Home News Stories 2005 December K-9s Trained to Detect Volatile Explosives

K-9s Trained to Detect Volatile Explosives

Sniffing Out Terrorism
   FBI Offers Training Opportunity for K-9s

12/23/05

A military working dog trains at the  FBI Laboratory to detect volatile explosives.
A military working dog trains at the
FBI Laboratory to detect
volatile explosives.

In December 1999, a man was caught trying to smuggle a highly volatile explosive—hexamethylene triperoxide diamine, or HMTD—across the U.S.-Canadian border to attack Los Angeles International Airport. Two years later, would-be shoe bomber Richard Reid attempted to use a similar explosive—triacetone triperoxide, or TATP—to blow up a packed airliner over the Atlantic.

Because terrorists are increasingly using peroxide-based explosives to carry out devastating attacks, we are providing training opportunities to some of the best noses in the U.S. to sniff them out.

Meet explosive-detection dogs—an extraordinarily talented breed of anti-crime specialists. Recently, some 60 dogs and their handlers from the Metropolitan Washington Airports Authority, U.S. Capitol Police, Virginia State Police, Washington Metro Transit Police, Secret Service, and other local, state, and federal law enforcement agencies from across the Washington, D.C., area were in Quantico, Virginia for a training opportunity with the FBI Laboratory’s Explosives Unit.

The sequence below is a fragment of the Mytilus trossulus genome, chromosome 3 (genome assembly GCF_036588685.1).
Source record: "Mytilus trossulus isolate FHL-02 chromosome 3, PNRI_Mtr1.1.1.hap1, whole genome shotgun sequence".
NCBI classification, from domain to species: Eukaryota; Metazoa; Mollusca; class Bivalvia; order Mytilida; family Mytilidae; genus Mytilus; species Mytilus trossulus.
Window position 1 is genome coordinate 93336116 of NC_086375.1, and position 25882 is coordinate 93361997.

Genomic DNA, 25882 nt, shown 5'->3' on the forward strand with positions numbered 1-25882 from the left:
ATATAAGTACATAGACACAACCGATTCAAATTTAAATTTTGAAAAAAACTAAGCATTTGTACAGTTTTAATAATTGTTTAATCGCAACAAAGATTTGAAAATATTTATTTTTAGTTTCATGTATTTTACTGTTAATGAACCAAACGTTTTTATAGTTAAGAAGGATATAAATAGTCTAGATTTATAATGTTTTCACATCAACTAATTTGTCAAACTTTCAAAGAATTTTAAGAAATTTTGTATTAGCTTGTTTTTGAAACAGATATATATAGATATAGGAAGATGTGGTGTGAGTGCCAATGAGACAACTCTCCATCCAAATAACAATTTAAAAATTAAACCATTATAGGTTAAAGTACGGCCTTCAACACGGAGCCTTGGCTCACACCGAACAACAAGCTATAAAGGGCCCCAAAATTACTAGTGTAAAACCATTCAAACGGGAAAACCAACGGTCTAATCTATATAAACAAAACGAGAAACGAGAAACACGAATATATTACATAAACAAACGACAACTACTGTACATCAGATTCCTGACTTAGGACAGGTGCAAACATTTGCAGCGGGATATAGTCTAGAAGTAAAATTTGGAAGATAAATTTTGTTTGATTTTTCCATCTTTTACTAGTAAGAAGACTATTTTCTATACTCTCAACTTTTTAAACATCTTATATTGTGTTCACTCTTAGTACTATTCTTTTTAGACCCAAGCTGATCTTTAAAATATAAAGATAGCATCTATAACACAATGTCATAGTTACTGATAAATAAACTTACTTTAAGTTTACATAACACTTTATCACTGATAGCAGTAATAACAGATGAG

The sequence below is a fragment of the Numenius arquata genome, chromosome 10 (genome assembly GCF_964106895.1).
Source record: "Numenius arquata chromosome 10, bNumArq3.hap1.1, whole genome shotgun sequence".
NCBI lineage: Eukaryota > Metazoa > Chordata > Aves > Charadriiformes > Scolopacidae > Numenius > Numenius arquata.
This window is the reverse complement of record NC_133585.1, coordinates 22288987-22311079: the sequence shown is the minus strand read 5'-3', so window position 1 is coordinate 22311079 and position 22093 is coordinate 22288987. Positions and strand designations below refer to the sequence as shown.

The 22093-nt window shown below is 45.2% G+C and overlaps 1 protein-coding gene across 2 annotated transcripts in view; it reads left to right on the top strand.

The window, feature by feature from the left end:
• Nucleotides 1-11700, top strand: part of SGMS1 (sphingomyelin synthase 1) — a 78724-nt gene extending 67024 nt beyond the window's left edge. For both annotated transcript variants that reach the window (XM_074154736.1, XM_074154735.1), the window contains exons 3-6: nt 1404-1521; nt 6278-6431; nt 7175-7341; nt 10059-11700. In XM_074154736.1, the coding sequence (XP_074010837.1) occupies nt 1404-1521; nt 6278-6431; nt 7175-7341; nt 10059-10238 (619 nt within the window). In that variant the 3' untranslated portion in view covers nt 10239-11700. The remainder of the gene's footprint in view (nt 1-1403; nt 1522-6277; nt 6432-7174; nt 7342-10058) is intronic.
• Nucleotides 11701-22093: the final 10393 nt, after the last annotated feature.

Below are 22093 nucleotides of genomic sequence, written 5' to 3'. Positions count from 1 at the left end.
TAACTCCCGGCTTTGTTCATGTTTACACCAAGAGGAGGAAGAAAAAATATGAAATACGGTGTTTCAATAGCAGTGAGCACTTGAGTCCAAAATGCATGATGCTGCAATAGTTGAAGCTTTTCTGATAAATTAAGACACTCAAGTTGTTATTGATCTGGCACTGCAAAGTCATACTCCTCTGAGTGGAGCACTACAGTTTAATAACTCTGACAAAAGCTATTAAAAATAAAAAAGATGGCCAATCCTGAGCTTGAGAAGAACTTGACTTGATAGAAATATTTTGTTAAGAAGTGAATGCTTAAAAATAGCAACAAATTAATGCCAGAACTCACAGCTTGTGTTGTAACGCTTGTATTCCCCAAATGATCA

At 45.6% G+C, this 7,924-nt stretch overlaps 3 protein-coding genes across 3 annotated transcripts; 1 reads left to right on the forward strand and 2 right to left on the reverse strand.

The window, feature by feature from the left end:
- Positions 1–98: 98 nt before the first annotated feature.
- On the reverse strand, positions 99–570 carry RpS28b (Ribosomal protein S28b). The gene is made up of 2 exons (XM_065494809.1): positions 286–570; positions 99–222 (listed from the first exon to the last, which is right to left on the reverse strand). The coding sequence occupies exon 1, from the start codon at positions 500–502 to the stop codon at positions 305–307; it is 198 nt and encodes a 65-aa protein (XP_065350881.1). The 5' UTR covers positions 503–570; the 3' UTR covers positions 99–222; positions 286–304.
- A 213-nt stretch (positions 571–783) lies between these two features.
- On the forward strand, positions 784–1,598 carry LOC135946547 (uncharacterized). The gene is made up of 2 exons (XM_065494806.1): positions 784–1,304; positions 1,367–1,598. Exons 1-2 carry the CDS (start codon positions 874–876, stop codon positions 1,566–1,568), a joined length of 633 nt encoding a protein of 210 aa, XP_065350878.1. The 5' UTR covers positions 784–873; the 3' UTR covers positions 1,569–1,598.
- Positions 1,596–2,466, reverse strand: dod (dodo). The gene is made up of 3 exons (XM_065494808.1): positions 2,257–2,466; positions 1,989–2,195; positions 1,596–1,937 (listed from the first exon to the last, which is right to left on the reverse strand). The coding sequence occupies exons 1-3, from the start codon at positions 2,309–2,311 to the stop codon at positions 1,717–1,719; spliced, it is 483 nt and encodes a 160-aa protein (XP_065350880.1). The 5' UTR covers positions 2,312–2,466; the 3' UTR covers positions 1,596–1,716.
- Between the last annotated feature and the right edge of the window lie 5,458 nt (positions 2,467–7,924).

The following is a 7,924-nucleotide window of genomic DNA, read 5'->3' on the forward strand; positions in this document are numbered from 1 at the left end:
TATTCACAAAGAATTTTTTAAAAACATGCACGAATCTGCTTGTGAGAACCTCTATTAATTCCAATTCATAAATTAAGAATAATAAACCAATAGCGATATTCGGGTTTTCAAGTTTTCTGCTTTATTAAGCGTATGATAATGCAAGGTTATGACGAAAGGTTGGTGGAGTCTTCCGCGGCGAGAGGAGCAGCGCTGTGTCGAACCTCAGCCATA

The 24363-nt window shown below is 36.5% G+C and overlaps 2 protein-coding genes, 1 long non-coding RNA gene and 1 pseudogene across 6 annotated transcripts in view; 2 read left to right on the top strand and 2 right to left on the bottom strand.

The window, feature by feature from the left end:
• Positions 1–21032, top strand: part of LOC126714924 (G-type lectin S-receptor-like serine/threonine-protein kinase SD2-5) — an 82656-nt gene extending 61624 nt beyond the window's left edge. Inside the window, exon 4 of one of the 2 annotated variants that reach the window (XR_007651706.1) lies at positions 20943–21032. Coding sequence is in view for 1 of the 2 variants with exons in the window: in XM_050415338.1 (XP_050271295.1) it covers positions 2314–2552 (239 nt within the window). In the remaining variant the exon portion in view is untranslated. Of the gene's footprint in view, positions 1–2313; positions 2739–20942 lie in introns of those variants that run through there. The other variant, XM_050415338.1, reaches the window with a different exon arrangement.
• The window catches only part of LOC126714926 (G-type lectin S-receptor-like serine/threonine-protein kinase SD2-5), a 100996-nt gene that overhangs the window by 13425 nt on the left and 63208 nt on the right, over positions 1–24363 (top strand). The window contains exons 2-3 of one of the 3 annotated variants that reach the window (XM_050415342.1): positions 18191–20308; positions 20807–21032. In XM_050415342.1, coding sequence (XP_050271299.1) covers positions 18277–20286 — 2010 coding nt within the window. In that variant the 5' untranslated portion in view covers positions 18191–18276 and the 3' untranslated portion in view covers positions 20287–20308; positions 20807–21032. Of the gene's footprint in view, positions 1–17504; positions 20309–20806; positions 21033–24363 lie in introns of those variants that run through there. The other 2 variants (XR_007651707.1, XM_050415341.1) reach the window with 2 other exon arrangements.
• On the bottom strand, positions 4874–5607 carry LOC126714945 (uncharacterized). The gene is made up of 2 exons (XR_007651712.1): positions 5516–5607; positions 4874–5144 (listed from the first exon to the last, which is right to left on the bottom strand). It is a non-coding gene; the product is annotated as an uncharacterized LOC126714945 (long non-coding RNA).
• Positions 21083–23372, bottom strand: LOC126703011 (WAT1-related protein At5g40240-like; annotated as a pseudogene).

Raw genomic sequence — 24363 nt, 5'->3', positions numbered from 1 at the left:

Many of the dogs can detect some 19,000 different combinations of explosives—but, in general, most have not been exposed to bulk quantities of peroxide-based explosives. The teams worked with HMTD and TATP, and went through a course with a large vehicle bomb containing bulk quantities of ammonium nitrate, the explosive Timothy McVeigh used to destroy Oklahoma City’s Murrah Federal Building 10 years ago. After several hours, the dogs demonstrated that they can detect bulk quantities of HMTD, TATP, and ammonium nitrate.

Methodology: Led by their handlers, the dogs sniffed their way through two courses lined with cinderblocks. Some of the blocks concealed canisters—carefully prepared by our explosives expert—holding “threat quantities” of HMTD and TATP; others had empty canisters, or “blanks.” One by one, the dogs correctly identified the blocks containing the explosives by sitting down in front of them and focusing intently on their handlers. A third course consisted of several parked cars, one of which contained 100 pounds of ammonium nitrate in its trunk. After a quick lesson, the dogs sniffed it out.

Because of the extreme volatility of the explosives—some terrorists have actually blown themselves up during assembly—the dogs also learned not to touch the objects they sniffed. With HMTD and TATP explosives, even a slight nudge or scratch could be deadly.

So far, we’ve held similar courses in Florida and California. It’s all part of our ongoing effort to help prevent terrorist attacks and assist our nation’s first responders. We’d like to thank the law enforcement officers and their dogs for participating in our efforts and for continuing their brave work to keep all of us safe!

Links: FBI Lab I Counterterrorism